In the Unsettled Homeland of Dreams

The Preacher sat upon a rocky hill
Above a cave where waters from the lake
Crashed angrily above the soaring shrill
Of gulls excited by a splashing wake
Of fish caught by the afternoon’s harsh light
Flashed back into the early Fall’s blue sky.

He sat upon the hill, his second sight
Unmoored and wild, and listened as the lie
He’d told himself when struggling to find
The island where his people could be free
Wrapped round reality, the awful bind
Of white men, dark men in the company
Of humankind, their kind, the hunger spun
From dreams once dreamed beneath a noonday sun.

Note: The title paraphrases a line from Pablo Neruda. This is the fourth sonnet in the series I am writing about the black community that existed for a short while on Washington Island off the tip of Door County. It was developed during a workshop led by Ralph Murre.


Filed under poems, Poetry, Thomas Davis

7 responses to “In the Unsettled Homeland of Dreams

  1. “..second sight unmoored and wild…” “…the lie wrapped round reality..”
    the sense of epiphany in all this is vivid and heart-wrenching, Thomas. I hope you will eventually post, or otherwise publish, this series of sonnets all together.

    • I’ll have to finish the series first Cynthia. I had my doubts about this poem. I’ve been thinking of doing a series of sonnets that are mixed in with a novel about this community. I’ve done some serious research for the project, but we’ll see. Right at the moment politics are depressing me.

  2. extrasimile

    The interesting thing about this poem and the other one you suggested I read is that the story seems to lie outside it. Already it is a reflection of something that might very profitably be put in the novel you’re thinking of writing. I therefore encourage you to do it. I, for one, would be interested in this colony of black people, living in a sparsely populated land, where it gets cold and colder still.
    The title is brilliant. ‘Unsettled’ indeed. A poem about reflection that is also reflecting. And think how much it would reflect upon our society. Go for it.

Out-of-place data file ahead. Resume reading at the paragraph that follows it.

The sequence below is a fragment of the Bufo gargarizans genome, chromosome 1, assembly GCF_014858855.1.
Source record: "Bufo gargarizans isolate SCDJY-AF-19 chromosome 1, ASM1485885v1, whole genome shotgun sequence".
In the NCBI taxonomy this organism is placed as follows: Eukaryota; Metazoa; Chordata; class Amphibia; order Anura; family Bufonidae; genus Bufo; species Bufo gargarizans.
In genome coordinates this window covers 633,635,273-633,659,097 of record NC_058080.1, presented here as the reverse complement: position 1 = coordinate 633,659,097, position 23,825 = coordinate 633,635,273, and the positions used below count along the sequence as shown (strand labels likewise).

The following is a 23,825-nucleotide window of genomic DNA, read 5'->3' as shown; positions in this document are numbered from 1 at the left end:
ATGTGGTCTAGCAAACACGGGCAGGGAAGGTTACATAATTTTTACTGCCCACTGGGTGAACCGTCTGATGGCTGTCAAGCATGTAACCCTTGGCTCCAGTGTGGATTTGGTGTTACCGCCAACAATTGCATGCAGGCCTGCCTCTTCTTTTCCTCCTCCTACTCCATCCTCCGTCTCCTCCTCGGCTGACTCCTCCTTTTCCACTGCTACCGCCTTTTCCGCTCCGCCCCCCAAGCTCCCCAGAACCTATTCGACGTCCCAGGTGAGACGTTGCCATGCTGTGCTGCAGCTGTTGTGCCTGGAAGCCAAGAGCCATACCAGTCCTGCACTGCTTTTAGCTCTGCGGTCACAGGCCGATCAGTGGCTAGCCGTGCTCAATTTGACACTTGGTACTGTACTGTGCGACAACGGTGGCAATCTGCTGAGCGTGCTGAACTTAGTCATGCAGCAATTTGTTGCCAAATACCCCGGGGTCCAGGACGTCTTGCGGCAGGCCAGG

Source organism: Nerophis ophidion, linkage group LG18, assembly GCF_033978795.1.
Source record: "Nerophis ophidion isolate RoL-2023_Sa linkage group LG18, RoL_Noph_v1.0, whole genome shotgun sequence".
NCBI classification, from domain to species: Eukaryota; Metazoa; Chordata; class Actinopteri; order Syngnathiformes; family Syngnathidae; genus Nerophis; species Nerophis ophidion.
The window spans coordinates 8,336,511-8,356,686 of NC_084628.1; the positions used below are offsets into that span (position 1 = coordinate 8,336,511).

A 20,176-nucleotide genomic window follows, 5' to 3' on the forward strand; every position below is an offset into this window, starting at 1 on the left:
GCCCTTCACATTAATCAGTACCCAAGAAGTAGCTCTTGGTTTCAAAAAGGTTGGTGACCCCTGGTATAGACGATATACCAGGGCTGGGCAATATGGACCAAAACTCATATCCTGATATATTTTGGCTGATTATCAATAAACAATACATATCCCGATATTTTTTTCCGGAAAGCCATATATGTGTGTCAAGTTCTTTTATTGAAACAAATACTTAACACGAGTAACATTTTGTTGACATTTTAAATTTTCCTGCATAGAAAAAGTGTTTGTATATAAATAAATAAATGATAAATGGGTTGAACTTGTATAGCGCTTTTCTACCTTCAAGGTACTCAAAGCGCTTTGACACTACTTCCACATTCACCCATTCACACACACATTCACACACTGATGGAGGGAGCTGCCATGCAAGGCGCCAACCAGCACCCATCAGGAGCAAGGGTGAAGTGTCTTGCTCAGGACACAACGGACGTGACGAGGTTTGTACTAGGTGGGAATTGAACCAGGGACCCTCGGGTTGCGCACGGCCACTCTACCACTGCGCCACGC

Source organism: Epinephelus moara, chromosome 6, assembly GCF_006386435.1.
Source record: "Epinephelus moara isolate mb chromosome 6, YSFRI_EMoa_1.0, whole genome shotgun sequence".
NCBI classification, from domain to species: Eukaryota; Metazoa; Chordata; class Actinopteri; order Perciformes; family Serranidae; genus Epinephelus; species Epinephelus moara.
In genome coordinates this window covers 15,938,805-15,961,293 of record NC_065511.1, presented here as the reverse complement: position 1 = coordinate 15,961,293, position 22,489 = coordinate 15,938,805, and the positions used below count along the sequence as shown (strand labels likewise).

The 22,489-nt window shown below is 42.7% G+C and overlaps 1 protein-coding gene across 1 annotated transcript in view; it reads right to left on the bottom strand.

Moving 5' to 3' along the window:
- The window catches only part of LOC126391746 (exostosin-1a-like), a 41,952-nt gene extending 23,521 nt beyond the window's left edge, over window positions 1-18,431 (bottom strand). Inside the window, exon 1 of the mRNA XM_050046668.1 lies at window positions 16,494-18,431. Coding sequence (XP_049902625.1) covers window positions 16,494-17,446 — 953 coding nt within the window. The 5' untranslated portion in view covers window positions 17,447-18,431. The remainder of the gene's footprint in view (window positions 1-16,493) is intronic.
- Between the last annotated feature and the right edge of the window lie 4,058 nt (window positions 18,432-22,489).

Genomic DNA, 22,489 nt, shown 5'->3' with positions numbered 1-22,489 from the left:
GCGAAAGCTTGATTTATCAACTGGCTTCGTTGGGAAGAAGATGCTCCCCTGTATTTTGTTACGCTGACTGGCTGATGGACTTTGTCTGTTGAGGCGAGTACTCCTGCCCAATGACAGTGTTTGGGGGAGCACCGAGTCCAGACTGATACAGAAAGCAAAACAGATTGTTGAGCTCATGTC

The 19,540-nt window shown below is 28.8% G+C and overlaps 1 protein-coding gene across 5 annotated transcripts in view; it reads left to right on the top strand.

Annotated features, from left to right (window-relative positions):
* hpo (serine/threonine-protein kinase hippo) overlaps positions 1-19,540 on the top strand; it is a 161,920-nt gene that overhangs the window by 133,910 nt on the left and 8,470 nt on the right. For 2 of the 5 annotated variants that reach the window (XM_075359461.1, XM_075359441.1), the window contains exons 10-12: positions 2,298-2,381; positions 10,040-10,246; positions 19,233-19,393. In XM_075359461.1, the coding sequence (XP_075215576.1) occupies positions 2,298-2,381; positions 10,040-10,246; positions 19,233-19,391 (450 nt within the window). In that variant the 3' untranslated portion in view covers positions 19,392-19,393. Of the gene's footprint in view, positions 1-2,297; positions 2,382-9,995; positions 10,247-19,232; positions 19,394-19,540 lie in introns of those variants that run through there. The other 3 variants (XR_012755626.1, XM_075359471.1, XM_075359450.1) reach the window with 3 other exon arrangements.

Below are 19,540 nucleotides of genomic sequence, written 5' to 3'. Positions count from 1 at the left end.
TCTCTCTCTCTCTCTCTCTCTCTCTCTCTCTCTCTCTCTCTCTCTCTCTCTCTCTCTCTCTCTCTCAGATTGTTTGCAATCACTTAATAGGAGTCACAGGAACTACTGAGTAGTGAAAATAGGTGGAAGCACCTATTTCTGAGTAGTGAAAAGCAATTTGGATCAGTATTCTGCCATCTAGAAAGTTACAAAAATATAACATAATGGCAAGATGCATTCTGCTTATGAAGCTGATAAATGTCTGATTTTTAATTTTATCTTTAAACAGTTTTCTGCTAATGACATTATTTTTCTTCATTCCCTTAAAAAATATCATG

• I think it would be a good novel. It would sell some copies too. Door County is not only a beautiful place, but it is a major midwest tourism area. The question is, do I have the ability to write much of anything right now? I’m as unsettled in retirement as the title of the poem I’m afraid. I really appreciate the encouragement Jim. I think you are an extraordinary poet that is really worth the effort of reading. Thanks so much for this comment. Maybe I’ll be able to write the next sonnet in this series today. I hope so.

      • As you see this comment comes in from the back end of August. I have had a few unsettled months myself, reflected in both a relative lack of creative productivity and also attention to a number of my favourite sites. I do hope you are more at ease than you reported in a comment above back in March. More recently you alluded to doing some challenging writing. The novel you mention here?

  3. I’m up and down, Ben, but working on the novel and the sonnets that go with it. I hope you are well. I am glad you are back online.

    • Yes I am in very good health at the moment, and have been for a while. My relative absence from WP had nothing to do with health issues; I have been reviewing my use of time and also following up on a decision to get away somewhere to see one friend or other each month. I am glad to hear that you are working away on your new novel and trust things are going smoothly. I suppose adapting to “retirement” will take time. It certainly took me a while, and indeed even now I’m not sure I’ll developed a way of living with which I’m comfortable. Haven’t given up on this either though. 🙂

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